Tourism development in the country, especially infrastructure has been bogged down by lack of Public-Private-Partnerships (PPP). While PPP model in recent times has gained pace in tourism sector, there is a desperate need to refine the model to make it successful. Archana Capoor, Chairman and Managing Director, Tourism Finance Corporation of India Ltd said, “PPP model enables the public sector to benefit from commercial dynamism, the ability to raise finances in an environment of budgetary restrictions, innovations and efficiencies, harnessed through the introduction of private sector investors who contribute their own capital, skills and experience.”   

To provide momentum to infrastructure construction in the country, the government has formulated policy framework for PPP model, effected regulatory changes, established institutional procedures and drawn the road map for implementing the PPP projects. For instance, major airports across India, the new ‘Maharaja Express’, etc are some successful examples of PPP model in India. However, there are still hurdles faced by this model to successfully operate in India.

nikhil_thakurdas.jpgIndia has witnessed a spurt in growth by using PPP model in various segments of tourism, aviation and hospitality industry. However, the model faces major hurdles which make private developers think twice before investing in PPP business. The biggest challenge in PPP model is the time. According to private players, time period for the process of allocation and implementation of the project is unpredictable and often not viable. According to Nikhil Thakurdas, Director, CruiseBay; the PPP model can be used to accelerate infrastructure development and faster implementation of projects in the tourism industry. He said, “There is a lack of clarity on incentives and tax benefits offered by the government for PPP projects. While the Planning Commission and Finance Ministry have cleared the ground for issuing policy, the implementation ministries have not kept pace with the process. This creates bottlenecks and hampers the speed of implementation and thus growth as well.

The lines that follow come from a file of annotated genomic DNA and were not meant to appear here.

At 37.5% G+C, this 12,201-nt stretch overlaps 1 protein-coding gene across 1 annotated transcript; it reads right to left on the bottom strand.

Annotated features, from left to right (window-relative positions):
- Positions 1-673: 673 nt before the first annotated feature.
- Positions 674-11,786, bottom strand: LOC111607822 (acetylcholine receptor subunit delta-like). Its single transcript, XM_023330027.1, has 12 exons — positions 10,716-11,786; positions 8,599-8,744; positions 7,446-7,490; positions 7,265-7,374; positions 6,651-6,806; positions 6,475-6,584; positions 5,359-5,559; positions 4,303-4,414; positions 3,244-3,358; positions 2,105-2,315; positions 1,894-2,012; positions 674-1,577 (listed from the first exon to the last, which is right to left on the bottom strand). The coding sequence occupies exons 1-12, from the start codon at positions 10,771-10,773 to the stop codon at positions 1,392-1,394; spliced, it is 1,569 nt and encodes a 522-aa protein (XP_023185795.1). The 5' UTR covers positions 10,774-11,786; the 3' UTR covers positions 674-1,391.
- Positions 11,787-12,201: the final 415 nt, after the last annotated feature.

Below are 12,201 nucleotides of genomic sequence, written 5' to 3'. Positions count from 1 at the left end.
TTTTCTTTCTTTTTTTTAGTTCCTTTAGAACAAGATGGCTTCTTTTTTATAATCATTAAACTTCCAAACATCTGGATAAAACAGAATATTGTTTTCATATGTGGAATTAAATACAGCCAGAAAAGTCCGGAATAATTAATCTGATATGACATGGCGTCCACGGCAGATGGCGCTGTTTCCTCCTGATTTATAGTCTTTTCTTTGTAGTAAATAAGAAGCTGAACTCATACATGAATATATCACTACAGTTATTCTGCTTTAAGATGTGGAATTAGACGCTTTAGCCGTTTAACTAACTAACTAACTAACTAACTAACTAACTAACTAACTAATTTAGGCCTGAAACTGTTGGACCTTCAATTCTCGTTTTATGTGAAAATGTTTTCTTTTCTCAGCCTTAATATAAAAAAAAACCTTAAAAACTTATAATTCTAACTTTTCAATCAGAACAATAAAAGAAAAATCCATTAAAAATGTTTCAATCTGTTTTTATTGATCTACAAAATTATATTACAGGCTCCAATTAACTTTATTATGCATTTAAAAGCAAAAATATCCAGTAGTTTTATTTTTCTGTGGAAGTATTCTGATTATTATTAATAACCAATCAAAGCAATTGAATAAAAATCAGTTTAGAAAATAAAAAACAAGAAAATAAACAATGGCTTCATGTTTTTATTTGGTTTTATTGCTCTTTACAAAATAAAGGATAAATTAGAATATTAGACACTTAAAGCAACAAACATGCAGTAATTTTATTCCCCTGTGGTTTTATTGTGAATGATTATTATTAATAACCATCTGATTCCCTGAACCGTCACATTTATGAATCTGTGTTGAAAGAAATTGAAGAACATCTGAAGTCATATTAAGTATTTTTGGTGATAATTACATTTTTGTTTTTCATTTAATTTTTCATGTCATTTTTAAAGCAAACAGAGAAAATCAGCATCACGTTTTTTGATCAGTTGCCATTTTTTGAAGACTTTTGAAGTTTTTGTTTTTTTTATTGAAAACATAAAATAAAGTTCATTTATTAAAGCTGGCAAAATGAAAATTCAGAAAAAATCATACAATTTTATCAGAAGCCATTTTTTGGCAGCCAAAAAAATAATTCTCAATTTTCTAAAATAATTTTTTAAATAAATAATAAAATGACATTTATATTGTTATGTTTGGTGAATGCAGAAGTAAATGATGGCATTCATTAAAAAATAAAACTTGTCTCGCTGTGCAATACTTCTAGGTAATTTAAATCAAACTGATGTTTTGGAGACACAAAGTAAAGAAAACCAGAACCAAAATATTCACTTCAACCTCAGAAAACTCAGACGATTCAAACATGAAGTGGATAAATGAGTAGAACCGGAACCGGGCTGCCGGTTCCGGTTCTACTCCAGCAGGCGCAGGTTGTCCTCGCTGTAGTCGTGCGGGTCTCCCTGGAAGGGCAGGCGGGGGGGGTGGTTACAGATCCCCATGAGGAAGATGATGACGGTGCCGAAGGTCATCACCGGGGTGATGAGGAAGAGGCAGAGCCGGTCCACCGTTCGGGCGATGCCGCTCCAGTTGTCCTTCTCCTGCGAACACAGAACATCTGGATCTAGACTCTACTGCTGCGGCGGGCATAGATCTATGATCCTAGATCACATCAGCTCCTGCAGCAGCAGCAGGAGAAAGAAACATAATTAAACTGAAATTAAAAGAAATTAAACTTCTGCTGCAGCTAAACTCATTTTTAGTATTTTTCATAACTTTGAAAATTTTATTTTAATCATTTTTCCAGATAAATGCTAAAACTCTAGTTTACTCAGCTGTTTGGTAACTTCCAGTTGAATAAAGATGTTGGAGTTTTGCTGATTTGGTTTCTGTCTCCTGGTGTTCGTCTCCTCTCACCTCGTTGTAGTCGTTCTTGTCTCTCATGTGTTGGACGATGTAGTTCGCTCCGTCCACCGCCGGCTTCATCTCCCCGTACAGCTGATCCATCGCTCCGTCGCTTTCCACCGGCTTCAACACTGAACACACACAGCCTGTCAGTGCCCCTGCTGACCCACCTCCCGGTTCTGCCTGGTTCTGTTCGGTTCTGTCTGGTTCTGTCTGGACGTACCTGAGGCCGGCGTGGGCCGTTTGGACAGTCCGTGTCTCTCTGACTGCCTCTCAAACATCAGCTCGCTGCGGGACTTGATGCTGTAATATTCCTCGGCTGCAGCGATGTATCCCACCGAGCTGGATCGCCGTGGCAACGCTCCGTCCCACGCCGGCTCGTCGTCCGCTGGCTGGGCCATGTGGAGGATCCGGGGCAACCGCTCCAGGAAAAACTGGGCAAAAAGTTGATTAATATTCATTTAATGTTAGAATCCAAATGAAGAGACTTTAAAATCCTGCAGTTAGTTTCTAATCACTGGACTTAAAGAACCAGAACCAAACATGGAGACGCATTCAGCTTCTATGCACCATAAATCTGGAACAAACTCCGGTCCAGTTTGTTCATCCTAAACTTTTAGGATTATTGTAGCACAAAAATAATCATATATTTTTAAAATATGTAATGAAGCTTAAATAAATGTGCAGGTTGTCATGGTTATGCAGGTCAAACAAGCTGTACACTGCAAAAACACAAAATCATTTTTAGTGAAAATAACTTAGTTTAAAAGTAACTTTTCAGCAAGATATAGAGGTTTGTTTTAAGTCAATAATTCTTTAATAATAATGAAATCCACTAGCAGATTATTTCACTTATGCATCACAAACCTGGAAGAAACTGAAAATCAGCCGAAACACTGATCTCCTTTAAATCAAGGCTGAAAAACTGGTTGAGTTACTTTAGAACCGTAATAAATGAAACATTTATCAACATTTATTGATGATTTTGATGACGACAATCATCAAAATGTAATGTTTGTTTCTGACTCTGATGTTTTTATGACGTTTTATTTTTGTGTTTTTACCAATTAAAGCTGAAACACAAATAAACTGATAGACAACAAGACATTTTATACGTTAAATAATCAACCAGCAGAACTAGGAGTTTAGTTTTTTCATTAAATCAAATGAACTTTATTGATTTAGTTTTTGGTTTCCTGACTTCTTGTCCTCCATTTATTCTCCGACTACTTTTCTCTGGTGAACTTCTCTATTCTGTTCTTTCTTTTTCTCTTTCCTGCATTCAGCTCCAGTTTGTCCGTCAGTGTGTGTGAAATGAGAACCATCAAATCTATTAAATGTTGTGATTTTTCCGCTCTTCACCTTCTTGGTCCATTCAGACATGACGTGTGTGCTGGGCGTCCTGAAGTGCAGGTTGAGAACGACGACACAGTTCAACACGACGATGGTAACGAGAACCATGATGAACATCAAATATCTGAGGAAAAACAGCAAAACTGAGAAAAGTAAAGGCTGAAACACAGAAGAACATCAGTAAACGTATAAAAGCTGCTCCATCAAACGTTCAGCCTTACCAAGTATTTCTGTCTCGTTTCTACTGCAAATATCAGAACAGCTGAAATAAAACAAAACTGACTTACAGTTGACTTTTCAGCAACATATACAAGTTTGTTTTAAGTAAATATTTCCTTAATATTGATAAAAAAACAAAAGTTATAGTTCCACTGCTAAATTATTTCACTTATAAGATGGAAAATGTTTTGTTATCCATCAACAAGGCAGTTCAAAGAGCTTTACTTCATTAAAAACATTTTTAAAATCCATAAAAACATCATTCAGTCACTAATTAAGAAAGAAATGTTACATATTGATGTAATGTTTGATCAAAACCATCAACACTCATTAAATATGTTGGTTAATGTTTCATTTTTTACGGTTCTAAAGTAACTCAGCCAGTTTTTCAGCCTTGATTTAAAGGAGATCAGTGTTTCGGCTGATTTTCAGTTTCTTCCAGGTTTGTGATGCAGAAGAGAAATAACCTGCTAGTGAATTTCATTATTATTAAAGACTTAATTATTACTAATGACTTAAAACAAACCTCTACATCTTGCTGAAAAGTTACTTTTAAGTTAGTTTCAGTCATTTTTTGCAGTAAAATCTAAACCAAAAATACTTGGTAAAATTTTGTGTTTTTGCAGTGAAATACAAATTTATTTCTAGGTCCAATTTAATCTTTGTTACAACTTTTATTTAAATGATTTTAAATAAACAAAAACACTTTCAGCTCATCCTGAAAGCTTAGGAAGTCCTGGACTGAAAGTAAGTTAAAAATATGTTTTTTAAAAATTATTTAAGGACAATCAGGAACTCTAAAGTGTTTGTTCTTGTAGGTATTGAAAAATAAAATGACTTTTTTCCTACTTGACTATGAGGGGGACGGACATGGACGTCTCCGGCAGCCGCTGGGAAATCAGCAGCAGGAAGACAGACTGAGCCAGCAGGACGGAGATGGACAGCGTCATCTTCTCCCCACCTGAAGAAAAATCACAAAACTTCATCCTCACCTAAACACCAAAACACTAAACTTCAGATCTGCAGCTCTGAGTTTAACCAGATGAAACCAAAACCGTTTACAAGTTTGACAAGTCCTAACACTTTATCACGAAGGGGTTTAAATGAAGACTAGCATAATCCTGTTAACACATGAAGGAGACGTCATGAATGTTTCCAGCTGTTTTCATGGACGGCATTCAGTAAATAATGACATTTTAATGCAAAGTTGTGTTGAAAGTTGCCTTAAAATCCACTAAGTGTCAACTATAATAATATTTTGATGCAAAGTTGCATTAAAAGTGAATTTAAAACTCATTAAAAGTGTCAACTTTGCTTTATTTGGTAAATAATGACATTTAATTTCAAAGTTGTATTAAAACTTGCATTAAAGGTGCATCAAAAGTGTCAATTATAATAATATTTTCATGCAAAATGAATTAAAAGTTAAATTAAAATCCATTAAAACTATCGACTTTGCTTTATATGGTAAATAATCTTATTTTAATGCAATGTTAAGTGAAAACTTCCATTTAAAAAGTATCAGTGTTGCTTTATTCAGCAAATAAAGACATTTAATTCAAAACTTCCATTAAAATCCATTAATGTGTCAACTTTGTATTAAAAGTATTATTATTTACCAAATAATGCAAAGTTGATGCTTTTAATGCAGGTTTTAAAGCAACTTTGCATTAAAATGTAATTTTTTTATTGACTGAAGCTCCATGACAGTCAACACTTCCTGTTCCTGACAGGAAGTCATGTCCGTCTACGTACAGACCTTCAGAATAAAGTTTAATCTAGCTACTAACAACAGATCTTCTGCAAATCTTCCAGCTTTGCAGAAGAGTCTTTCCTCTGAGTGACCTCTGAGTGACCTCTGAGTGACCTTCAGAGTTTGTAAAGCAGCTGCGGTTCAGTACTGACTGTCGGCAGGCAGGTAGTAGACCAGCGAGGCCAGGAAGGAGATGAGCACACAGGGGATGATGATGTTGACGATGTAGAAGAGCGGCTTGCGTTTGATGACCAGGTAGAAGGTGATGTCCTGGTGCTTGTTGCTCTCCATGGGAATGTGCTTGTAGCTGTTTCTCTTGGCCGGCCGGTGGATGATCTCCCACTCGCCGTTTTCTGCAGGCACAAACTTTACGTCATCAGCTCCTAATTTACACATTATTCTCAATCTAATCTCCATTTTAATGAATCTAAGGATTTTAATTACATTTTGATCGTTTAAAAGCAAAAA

The PPP model needs to be refined further and the government needs to resolve certain issues to allow the private sector to earn a reasonable RoI (Return on Investment) along with certain tax benefits and incentive packages. The government has provided tax holidays and land for construction in certain PPP projects in India. However, government can look for further opportunities in PPP model. For instance, there is no dearth of projects in the airport sector as several airports in India have been or need to be upgraded. Government can work on PPP model for airport maintenance, airport security, communications, designing the interiors, etc. A successful infrastructure development strategy depends crucially on implementation. Both the central and state governments have to accord top priority to strengthening the implementation capabilities.  There is certainly a need for detailed PPP policy and planning.